New look Independent aims for 'elegance and sophistication' in bid to distance title from i

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The Independent today unveiled its fifth new-look in as many years as part of a bid to distance the title from its cut-price stablemate i.
 
The red masthead brought in two years ago by then editor Chris Blackhurst is now gone. Instead, a version of the original black Independent masthead is back, but placed vertically down the left-hand side of the front page.
 
The new look includes a finer headline font and more emphasis inside the paper on comment and analysis.
 
Independent group editorial director Blackhurst yesterday told Radio 4: "What we hope to regain is how The Independent was. We've got two papers, we've got the Independent and we've got i and I think we would happily acknowledge that in recent years they've come a bit too close together. 
 
"This is an attempt to restate The Independent. Restore it to how it was. The sideways masthead is typically independent, its different, it's bold, it's unique."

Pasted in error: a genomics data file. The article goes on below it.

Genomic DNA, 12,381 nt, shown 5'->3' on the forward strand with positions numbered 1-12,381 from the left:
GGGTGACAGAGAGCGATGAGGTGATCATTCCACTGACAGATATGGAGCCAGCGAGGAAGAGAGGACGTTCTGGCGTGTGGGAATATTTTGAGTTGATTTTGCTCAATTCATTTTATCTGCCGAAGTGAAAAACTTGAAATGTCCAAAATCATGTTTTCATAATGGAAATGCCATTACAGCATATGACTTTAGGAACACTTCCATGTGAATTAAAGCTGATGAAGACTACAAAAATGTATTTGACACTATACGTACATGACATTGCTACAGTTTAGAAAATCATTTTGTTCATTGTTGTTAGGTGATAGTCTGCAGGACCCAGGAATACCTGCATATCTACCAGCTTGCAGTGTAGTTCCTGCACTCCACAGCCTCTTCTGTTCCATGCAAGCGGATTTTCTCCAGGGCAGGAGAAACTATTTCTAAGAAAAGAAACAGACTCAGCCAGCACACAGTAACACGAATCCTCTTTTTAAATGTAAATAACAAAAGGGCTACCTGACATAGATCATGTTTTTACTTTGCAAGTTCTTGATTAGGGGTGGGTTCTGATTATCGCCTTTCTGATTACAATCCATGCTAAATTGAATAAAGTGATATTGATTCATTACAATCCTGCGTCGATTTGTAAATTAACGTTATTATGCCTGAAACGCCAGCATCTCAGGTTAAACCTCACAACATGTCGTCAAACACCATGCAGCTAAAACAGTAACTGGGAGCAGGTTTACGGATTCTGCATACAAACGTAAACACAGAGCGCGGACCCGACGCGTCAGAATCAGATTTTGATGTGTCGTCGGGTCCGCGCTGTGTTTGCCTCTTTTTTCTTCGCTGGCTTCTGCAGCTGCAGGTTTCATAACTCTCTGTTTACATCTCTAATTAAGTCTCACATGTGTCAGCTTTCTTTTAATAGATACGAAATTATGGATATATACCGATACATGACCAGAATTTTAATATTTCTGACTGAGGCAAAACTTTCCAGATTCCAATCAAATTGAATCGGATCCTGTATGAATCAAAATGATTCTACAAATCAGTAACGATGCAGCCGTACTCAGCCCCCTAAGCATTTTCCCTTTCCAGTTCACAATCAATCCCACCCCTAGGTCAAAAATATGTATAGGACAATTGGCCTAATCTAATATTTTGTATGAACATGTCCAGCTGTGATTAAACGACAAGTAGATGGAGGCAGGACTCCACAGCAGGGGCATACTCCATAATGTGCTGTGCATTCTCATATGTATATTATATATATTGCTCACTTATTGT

Proprietor Evgeny Lebedev, whose family bought The Independent in 2010, wrote in today's paper: "I believe this redesign revives the elegance and sophistication of the paper's first editions."
 
Changes to the paper include: 
  • moving the editorial to page two
  • dispersing the Voices comment throughout the paper
  • a separate features section which opens with a three-page 'big read'
  • a mixture of 'news in briefs' and big news 'packages'.

 

Editor Amol Rajan wrote in today's edition: "I believe this new-look paper remain accessible and modern, while being smarter and more independent than it has ever been."
 
In August, The Independent had a paid-for circulation of just over 50,000 a day (69,388 including bulks). Stablemate i, which is priced 20p, is the only UK national newspaper currently growing its sale, with a circulation of 300,000 in September (including 65,000 bulks).
 
Blackhurst said that The Independent group was heading towards losses in the single figures millions which compares well with the losses of Guardian News and Media and Times Newspapers.
 
 
 

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